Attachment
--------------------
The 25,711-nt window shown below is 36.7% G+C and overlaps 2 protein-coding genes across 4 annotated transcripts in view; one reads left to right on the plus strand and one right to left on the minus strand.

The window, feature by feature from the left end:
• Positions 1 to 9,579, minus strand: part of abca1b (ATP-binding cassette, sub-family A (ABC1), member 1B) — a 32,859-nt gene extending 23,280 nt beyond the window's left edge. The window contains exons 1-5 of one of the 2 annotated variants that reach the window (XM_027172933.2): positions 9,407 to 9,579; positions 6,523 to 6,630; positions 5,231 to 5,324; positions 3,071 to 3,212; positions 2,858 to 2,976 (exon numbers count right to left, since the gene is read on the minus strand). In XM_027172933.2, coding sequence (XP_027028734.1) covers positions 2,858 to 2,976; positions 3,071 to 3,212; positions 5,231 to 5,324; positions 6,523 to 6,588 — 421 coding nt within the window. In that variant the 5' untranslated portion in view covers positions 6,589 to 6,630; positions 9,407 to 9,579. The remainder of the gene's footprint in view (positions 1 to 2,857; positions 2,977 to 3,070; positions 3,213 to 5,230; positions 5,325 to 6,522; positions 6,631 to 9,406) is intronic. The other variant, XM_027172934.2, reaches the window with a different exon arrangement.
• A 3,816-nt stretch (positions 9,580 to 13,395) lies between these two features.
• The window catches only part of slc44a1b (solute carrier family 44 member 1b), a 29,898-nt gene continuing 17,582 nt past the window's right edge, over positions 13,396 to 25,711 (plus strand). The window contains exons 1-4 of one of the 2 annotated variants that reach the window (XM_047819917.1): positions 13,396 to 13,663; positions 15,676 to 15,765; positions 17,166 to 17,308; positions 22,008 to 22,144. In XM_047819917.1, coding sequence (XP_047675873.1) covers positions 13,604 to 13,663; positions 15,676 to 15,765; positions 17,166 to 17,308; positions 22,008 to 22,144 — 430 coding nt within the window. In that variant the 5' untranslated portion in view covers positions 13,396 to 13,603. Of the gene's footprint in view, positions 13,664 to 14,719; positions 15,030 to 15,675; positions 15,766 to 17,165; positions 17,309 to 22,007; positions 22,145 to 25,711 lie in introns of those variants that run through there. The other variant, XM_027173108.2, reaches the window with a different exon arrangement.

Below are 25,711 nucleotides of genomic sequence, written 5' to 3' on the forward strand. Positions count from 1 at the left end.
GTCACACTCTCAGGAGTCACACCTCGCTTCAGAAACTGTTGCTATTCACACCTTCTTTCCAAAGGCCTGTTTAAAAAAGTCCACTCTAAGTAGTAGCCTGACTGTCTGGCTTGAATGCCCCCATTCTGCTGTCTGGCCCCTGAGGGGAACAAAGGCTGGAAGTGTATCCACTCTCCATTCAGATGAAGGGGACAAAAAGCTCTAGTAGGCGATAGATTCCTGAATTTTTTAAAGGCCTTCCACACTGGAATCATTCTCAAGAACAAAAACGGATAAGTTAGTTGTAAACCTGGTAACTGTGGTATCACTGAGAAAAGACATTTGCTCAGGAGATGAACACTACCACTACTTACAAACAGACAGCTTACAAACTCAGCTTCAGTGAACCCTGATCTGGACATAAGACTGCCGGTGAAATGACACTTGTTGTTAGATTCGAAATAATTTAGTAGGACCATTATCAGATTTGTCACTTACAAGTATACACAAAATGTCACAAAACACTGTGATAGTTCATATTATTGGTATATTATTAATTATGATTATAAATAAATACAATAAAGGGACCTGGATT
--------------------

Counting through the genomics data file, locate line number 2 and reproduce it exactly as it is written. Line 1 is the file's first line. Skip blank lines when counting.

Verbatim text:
The window, feature by feature from the left end: